Ever wonder if you’ve got a True Gaming Friend (aka TGF) or not? Well, wonder no more. Here’s how you can tell you’ve got a true gaming friend who will always be there for you no matter what.

Resident Evil: Umbrella Chronicles

How to tell you’ve got a TGF:

When playing in multiplayer mode, and you and your friend* decide it’s best to divide the screen into left and right halves to determine what side of the screen each other is responsible for taking care of, your TGF will often cross over onto your side of the screen to kill the zombies you call out for and also steal your weapons and ammo upgrades.

You’ll know you really have TGF if this person shoots a zombie’s knees out, causing him to fall just before your well-aimed and timed headshot could connect. Thanks, TGF! Now it’s going to take eight more bullets to kill this zombie when he could have already been dead.

Sometimes your TGF will tell you he had to shoot the zombie because it was getting “too close” or “was about to hit us.”

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SIMILARITIES: Professor Layton & Leon Kennedy

By Shaun Hatton - February 16th, 2008

“We’re not so different, you and I,” Leon said to Professor Layton.

This week, Nintendo released Professor Layton and the Curious Village for Nintendo DS. I’ve been playing the game for the last few days and could not help but notice that despite its seemingly innocent exterior, the game shares many parallels with another awesome game: Resident Evil 4.

It’s something you may have not considered. But hear me out. Both games involve the main character being sent to a mysterious and strange village to investigate an out-of-the-ordinary case. In Resident Evil 4, Leon Kennedy is sent to a small, unnamed European village to look into the disappearance of the President’s daughter, who was taken by a cult led by a man who controlled the whole village. In Curious Village, Professor Layton is called to a strange, remote village (we learn early on that there are no roads connecting it to other towns) to solve a mystery dealing with the estate of a man who seemingly owned the whole town.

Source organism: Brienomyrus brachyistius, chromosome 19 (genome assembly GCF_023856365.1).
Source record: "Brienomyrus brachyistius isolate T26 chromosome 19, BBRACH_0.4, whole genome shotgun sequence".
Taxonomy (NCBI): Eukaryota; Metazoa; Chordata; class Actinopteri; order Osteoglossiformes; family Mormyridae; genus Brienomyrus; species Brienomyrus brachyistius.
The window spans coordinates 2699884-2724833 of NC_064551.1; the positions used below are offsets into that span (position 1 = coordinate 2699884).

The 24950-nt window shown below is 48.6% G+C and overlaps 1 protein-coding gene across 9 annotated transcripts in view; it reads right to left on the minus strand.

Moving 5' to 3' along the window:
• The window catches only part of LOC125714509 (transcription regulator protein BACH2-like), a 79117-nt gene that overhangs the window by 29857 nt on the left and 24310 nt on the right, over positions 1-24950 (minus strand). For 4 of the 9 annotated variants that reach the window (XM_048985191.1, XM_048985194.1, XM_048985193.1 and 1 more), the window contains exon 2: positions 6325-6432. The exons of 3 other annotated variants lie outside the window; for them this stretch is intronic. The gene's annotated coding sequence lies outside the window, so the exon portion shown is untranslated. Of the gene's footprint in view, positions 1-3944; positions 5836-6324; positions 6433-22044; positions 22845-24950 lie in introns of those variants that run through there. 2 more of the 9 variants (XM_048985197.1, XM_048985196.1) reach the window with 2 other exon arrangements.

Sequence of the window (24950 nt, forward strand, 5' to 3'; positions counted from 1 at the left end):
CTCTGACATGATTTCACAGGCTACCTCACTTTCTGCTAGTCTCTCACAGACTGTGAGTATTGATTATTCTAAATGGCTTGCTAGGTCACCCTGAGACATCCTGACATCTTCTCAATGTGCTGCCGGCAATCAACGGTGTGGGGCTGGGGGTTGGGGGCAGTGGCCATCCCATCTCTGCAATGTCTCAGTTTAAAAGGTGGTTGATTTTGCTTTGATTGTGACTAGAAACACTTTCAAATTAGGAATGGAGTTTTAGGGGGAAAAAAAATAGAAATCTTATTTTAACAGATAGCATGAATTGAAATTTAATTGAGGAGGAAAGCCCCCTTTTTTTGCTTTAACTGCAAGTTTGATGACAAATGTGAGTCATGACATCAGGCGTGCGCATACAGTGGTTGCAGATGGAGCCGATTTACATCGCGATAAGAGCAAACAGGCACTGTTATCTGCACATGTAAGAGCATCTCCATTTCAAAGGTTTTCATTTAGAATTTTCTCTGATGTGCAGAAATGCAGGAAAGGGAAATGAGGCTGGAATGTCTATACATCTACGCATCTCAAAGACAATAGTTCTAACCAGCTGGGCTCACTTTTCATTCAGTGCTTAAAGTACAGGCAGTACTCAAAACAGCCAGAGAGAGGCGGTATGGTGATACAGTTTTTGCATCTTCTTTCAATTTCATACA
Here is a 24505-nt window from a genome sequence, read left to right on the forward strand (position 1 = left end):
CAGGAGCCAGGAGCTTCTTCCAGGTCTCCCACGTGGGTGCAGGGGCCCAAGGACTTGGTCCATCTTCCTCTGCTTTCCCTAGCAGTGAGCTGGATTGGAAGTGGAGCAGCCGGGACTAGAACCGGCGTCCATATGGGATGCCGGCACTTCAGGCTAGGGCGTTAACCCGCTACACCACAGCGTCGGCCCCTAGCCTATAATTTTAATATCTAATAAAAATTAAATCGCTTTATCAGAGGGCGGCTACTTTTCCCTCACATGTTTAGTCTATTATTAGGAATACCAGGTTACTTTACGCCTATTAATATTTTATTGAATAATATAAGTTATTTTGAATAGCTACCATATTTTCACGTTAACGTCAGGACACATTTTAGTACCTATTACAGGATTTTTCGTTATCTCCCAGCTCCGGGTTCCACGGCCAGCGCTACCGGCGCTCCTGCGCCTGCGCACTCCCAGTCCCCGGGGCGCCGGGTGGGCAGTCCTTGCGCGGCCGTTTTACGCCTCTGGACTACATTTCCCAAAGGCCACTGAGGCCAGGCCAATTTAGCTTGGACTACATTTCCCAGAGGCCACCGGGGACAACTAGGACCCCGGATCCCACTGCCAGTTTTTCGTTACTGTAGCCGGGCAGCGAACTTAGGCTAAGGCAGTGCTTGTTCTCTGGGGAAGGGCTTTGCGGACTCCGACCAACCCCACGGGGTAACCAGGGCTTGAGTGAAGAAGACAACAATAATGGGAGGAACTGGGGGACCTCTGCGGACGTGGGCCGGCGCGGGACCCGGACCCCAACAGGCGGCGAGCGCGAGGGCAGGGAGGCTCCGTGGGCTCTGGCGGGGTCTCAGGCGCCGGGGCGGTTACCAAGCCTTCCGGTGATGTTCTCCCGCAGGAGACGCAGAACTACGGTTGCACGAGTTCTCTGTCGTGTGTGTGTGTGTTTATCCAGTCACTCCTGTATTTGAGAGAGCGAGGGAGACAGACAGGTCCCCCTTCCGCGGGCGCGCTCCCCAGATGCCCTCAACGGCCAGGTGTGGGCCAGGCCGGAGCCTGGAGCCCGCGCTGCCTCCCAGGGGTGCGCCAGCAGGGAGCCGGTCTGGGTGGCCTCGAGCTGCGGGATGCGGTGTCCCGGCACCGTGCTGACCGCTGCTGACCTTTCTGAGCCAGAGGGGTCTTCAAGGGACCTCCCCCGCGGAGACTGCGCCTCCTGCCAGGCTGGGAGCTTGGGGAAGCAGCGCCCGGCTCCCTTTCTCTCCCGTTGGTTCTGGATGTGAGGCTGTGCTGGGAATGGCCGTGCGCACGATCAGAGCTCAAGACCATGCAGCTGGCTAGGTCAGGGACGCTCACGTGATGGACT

In both games, things are not as they first appear. Soon into his adventure, Leon discovers that the villagers aren’t quite human, and that they’re all out to get him. Similarly, Layton finds out that everyone he comes across is really strange in that they try to get in his way by making him solve somewhat trivial puzzles. Also in both games, it sometimes takes a lot more than skill to get by these villagers. Sometimes, you see, it takes a tonne of luck.

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HOW TO: Know You Have a True Gaming Friend

By Jorge Figueiredo - February 13th, 2008

A real-life friend would never dress like a ninja to jump you in a parking garage. But a True Gaming Friend totally would.

Ever wonder if you’ve got a True Gaming Friend (aka TGF) or not? Well, wonder no more. In this first instalment of the series, we’ll discuss one of the many ways you can tell you’ve got a TGF.

Call of Duty 4: Modern Warfare

How to tell you’ve got a TGF:
When your “friend” sneaks around an entire map, avoiding countless enemies and friendly grenade explosions, just to shoot you in the side of the head from your sniping position. Your friend then complains about recoil on the weapon despite having recently being quoted online as saying the game weapons have no recoil*.

While this may seem like your “friend” is in fact a huge “jerkface,” be assured that this is not the case. For you see, a TGF is quite different from a real-life friend. If you have a friend that shoots you in the side of the head in real life, please call our toll-free hotline at 911 before you die.